Paul Krugman at The New York Times on the continuing costs of persistent unemployment. "The bitter irony ... is that it turns out that by failing to address unemployment, we have, in fact, been sacrificing the future, too," Krugman argues. If we're too focused on decreasing the debt and ignoring job growth, we "will cripple America for many years to come." Krugman notes that the "blockbuster" paper presented at a recent International Money Fund research conference found that, "our seemingly endless slump has done long-term damage through multiple channels. The long-term unemployed eventually come to be seen as unemployable; business investment lags thanks to weak sales; new businesses don’t get started; and existing businesses skimp on research and development." Most importantly, "debt, while it can pose problems, doesn’t make the nation poorer, because it’s money we owe to ourselves. Anyone who talks about how we’re borrowing from our children just hasn’t done the math." He concedes, "true, debt can indirectly make us poorer if deficits drive up interest rates and thereby discourage productive investment. But that hasn’t been happening." Economist Justin Wolfers tweets, "Arguably one of @NYTimeskrugman's most important columns in a long time." Washington Post columnist Gene Weingarten tweets, "This is today's most depressing read."
Kathryn Schulz at Daily Intelligencer on how Twitter "hijacked" her mind. When Schulz was writing her first book in 2010, her agents encouraged her to increase her digital presence: "Twitter, man. The medium I mocked most. The one I joined last, and was sure I’d quit first. The hardest to initially understand, and the most seemingly inane. ... The one most at odds with my own country-mile prose. Also: the one I adore. The one to which I am addicted. And the one that, over the course of the past three years, in tiny nibbles exactly the size of this sentence, has proceeded to eat me alive." She continues, "collectively, the people I follow on Twitter — book nerds, science nerds, journalists, the uncategorizably interesting — come pretty close to my dream community." She's caught herself "thinking of — and thinking in — tweets." National Geographic writer Ed Yong tweets, "Everyone can stop writing about Twitter cos @kathrynschulz's piece is peerless. (Jonathan Franzen should def stop)." Slate's science writer Laura Helmuth responds, "Innit? Love 'sentences with friends.' Feeling better & clearer about all the time we spend here." New Yorker staff writer David Grann tweets, "This is the best & most insightful piece I've read about Twitter."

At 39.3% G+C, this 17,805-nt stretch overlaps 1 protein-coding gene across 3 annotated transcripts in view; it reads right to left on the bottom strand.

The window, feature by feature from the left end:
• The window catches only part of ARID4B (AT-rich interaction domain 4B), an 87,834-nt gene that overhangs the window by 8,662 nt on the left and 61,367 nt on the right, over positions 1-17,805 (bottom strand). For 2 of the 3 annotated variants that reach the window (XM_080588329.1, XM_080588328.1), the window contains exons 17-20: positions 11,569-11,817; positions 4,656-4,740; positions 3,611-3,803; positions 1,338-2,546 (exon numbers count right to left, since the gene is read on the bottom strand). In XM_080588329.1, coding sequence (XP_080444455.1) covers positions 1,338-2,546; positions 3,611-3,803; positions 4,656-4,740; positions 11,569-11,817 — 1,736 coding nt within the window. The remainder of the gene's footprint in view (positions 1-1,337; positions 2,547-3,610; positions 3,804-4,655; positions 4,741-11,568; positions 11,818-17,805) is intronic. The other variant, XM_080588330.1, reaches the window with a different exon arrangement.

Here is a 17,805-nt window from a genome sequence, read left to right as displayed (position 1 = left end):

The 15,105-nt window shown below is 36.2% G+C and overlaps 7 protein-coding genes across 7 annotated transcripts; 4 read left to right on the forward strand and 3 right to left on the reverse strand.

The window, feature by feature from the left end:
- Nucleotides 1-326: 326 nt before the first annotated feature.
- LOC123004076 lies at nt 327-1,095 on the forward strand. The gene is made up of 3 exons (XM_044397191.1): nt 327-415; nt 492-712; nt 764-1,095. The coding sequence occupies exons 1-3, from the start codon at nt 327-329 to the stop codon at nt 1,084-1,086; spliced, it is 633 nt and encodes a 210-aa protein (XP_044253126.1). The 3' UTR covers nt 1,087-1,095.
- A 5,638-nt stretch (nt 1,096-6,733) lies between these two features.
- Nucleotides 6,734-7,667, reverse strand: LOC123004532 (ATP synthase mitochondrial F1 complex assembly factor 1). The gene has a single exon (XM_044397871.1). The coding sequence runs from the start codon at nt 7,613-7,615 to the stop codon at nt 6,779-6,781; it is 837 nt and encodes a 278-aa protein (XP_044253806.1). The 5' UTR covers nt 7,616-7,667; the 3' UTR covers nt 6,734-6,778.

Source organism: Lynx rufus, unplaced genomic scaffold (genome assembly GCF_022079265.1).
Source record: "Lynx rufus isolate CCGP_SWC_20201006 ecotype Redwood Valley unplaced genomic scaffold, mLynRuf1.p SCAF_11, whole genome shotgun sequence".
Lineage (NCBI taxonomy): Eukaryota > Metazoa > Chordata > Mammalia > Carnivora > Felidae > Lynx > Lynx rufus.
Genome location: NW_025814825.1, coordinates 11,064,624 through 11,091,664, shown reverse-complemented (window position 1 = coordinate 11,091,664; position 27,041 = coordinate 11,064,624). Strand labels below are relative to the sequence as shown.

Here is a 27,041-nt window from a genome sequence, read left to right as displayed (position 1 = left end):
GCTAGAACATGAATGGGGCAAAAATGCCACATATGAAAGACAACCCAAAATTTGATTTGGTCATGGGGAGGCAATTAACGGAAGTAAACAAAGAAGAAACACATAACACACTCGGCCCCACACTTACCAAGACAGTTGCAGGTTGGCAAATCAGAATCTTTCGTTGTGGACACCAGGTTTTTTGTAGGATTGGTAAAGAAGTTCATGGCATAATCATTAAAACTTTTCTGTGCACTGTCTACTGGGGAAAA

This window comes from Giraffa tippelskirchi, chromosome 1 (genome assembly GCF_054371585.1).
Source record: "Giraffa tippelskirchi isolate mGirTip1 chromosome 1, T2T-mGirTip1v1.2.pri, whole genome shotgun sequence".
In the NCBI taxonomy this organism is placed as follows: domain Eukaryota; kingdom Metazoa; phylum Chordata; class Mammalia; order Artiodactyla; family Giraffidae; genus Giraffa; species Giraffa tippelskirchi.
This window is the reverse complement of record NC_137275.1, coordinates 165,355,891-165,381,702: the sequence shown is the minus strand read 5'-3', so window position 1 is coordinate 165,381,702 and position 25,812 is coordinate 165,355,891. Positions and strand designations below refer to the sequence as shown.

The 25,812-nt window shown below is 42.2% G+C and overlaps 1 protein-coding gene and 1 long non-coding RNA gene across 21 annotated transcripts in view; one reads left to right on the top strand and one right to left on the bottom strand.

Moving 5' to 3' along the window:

Chris Cilliza at The Washington Post on how Twitter hijacked political reporting. "The changes [in reporting], which are still in process, are profound — in the way that politicians interact (or don’t) with reporters, the life cycle of news cycles and how the general public gets (or doesn’t) its information," Cilliza argues. For one, the "conventional wisdom surrounding any political event — particularly presidential debates — was set by Twitter even as the event was happening." The problem with this? "There’s almost always no way of really knowing what molehills might become mountains in an hour, a day or a week. Because of that reality, you have to monitor everything in the event that what looks like a small deal becomes a big deal." Gargi Rawat, an anchor on India's NDTV, tweets, "So true for journos here as well."
Ronald Brownstein at National Journal on what the 2013 elections mean for both parties. "The outcomes, especially in Virginia, solidified the sense that each party is now operating with more weaknesses than strengths," Brownstein argues. "For Democrats, the most ominous signal is that the party still faces enormous difficulty convincing most white voters that they will benefit from more, rather than less, government. For Republicans, conversely, the results reinforced the sobering message from 2012 that even commanding margins among whites may be insufficient if the growing minority population continues to overwhelmingly reject the GOP." The fact that Ken Cuccinelli lost the Virginia governor's race "while winning [whites] so comfortably" shows that the GOP can't pin 2016 on white voter turnout. "The contrast with Christie, who abandoned party orthodoxy on some immigration issues and expanded Medicaid under Obama’s health care law, could not be clearer," Brownstein insists. Washington Post politics writer Greg Sargent tweets, "The guru has spoken."
Jay Cost at The Weekly Standard wonders if the GOP is ready for Hillary. "The manner in which [Terry McAuliffe won Virginia's governorship] is what should interest conservatives, for he mimicked the old Clinton approach, which will surely be Hillary Clinton’s tack in 2016," Cost argues. "By now, one would think that Republicans would have come up with a good answer to the charge of extremism, or that they would have successfully shown the voters the rank hypocrisy that the 'party of the people' displays by milking special interests for all they’re worth to run ads against special interests. But, alas, one would be wrong." The real question is, can Chris Christie (or anyone) "stand up to Clintonism when it is actually being administered by a Clinton and funded by half a billion dollars (or more)?" Fox News host Dana Perino tweets, "the great @JayCostTWS this week asks if the GOP is ready for the Clinton train that's a comin."
This article is from the archive of our partner The Wire.
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